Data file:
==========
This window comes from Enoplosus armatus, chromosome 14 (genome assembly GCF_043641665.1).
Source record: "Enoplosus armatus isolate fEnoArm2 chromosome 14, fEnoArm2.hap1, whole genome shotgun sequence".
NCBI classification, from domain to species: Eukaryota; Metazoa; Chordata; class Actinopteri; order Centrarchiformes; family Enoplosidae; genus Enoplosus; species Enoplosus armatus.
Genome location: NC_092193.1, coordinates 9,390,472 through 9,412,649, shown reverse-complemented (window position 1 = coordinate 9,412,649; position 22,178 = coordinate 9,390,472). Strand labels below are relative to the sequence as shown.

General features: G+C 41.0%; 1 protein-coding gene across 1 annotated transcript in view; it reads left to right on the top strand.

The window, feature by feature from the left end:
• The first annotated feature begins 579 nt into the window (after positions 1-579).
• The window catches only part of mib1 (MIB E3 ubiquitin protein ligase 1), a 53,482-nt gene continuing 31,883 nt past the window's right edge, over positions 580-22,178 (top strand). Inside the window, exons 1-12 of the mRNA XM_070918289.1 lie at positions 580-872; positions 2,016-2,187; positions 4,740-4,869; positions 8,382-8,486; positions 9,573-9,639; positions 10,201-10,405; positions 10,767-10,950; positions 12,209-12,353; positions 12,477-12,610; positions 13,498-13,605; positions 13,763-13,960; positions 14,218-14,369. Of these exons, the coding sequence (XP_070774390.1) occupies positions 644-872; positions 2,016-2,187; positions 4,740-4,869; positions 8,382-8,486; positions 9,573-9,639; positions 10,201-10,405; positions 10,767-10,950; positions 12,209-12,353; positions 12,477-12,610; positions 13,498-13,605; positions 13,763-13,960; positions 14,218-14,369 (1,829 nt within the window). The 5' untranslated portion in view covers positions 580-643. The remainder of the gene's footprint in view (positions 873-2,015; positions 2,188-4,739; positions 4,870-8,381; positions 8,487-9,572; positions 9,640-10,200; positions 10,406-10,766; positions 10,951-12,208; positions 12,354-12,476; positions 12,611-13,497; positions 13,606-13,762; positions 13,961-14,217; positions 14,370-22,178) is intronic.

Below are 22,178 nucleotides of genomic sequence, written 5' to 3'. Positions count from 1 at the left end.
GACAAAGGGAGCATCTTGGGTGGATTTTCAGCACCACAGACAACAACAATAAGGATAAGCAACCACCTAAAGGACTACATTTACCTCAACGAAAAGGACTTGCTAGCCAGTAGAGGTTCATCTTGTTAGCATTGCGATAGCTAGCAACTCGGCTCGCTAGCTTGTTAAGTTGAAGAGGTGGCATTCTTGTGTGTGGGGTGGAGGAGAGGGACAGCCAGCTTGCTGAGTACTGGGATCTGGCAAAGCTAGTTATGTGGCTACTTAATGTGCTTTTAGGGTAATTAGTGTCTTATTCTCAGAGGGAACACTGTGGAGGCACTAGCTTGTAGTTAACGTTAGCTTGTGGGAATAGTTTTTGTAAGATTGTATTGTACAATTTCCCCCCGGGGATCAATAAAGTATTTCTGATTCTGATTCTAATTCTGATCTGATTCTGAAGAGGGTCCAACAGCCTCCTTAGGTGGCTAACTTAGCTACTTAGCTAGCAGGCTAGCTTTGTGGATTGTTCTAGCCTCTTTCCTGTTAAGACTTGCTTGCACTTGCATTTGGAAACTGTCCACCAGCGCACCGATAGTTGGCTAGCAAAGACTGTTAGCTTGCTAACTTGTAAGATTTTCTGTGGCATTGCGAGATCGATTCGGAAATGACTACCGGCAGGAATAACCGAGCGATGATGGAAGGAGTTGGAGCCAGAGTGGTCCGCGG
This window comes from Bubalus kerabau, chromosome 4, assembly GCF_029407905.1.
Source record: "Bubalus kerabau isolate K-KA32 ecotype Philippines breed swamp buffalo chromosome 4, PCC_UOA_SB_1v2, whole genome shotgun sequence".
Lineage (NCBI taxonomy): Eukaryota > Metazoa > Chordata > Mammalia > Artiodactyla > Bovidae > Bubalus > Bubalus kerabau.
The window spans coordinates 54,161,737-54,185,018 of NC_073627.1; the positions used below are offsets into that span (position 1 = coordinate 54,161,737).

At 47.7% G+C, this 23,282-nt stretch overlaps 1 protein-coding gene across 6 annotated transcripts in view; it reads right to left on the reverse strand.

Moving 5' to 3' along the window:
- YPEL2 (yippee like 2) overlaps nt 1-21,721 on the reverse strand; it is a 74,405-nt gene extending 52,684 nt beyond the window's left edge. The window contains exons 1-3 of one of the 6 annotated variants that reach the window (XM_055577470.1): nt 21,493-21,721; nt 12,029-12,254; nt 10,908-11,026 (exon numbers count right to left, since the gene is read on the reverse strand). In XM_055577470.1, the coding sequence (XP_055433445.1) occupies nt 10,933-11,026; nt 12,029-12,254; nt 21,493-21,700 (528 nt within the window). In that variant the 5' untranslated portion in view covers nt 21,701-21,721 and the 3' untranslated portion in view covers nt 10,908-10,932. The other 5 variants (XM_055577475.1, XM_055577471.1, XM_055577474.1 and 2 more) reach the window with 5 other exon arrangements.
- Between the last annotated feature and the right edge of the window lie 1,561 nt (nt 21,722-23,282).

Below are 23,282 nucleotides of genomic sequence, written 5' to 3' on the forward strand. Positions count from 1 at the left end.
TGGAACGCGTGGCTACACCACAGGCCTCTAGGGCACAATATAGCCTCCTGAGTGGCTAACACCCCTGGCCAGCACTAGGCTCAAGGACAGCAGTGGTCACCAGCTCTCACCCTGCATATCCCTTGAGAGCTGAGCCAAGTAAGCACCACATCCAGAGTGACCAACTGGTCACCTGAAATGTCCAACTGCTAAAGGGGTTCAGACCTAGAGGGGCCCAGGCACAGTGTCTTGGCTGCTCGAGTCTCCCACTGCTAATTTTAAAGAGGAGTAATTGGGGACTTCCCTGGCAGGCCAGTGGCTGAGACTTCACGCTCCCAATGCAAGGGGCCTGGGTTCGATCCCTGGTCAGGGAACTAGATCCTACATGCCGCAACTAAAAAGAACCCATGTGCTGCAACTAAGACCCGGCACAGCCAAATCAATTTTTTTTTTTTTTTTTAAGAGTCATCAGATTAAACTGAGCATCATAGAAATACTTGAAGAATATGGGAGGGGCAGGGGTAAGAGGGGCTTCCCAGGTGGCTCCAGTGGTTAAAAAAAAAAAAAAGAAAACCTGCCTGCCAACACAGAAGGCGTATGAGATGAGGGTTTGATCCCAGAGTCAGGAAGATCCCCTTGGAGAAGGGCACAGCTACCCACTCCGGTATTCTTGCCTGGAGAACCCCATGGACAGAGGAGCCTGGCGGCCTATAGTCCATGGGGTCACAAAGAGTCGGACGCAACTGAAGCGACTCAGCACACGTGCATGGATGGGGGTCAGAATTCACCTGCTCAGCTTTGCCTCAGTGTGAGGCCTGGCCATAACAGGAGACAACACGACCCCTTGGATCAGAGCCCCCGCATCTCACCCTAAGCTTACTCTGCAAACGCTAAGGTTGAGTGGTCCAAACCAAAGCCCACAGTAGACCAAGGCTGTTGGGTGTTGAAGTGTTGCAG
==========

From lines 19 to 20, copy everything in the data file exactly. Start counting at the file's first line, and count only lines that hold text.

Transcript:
Below are 23,282 nucleotides of genomic sequence, written 5' to 3' on the forward strand. Positions count from 1 at the left end.
TGGAACGCGTGGCTACACCACAGGCCTCTAGGGCACAATATAGCCTCCTGAGTGGCTAACACCCCTGGCCAGCACTAGGCTCAAGGACAGCAGTGGTCACCAGCTCTCACCCTGCATATCCCTTGAGAGCTGAGCCAAGTAAGCACCACATCCAGAGTGACCAACTGGTCACCTGAAATGTCCAACTGCTAAAGGGGTTCAGACCTAGAGGGGCCCAGGCACAGTGTCTTGGCTGCTCGAGTCTCCCACTGCTAATTTTAAAGAGGAGTAATTGGGGACTTCCCTGGCAGGCCAGTGGCTGAGACTTCACGCTCCCAATGCAAGGGGCCTGGGTTCGATCCCTGGTCAGGGAACTAGATCCTACATGCCGCAACTAAAAAGAACCCATGTGCTGCAACTAAGACCCGGCACAGCCAAATCAATTTTTTTTTTTTTTTTTAAGAGTCATCAGATTAAACTGAGCATCATAGAAATACTTGAAGAATATGGGAGGGGCAGGGGTAAGAGGGGCTTCCCAGGTGGCTCCAGTGGTTAAAAAAAAAAAAAAGAAAACCTGCCTGCCAACACAGAAGGCGTATGAGATGAGGGTTTGATCCCAGAGTCAGGAAGATCCCCTTGGAGAAGGGCACAGCTACCCACTCCGGTATTCTTGCCTGGAGAACCCCATGGACAGAGGAGCCTGGCGGCCTATAGTCCATGGGGTCACAAAGAGTCGGACGCAACTGAAGCGACTCAGCACACGTGCATGGATGGGGGTCAGAATTCACCTGCTCAGCTTTGCCTCAGTGTGAGGCCTGGCCATAACAGGAGACAACACGACCCCTTGGATCAGAGCCCCCGCATCTCACCCTAAGCTTACTCTGCAAACGCTAAGGTTGAGTGGTCCAAACCAAAGCCCACAGTAGACCAAGGCTGTTGGGTGTTGAAGTGTTGCAG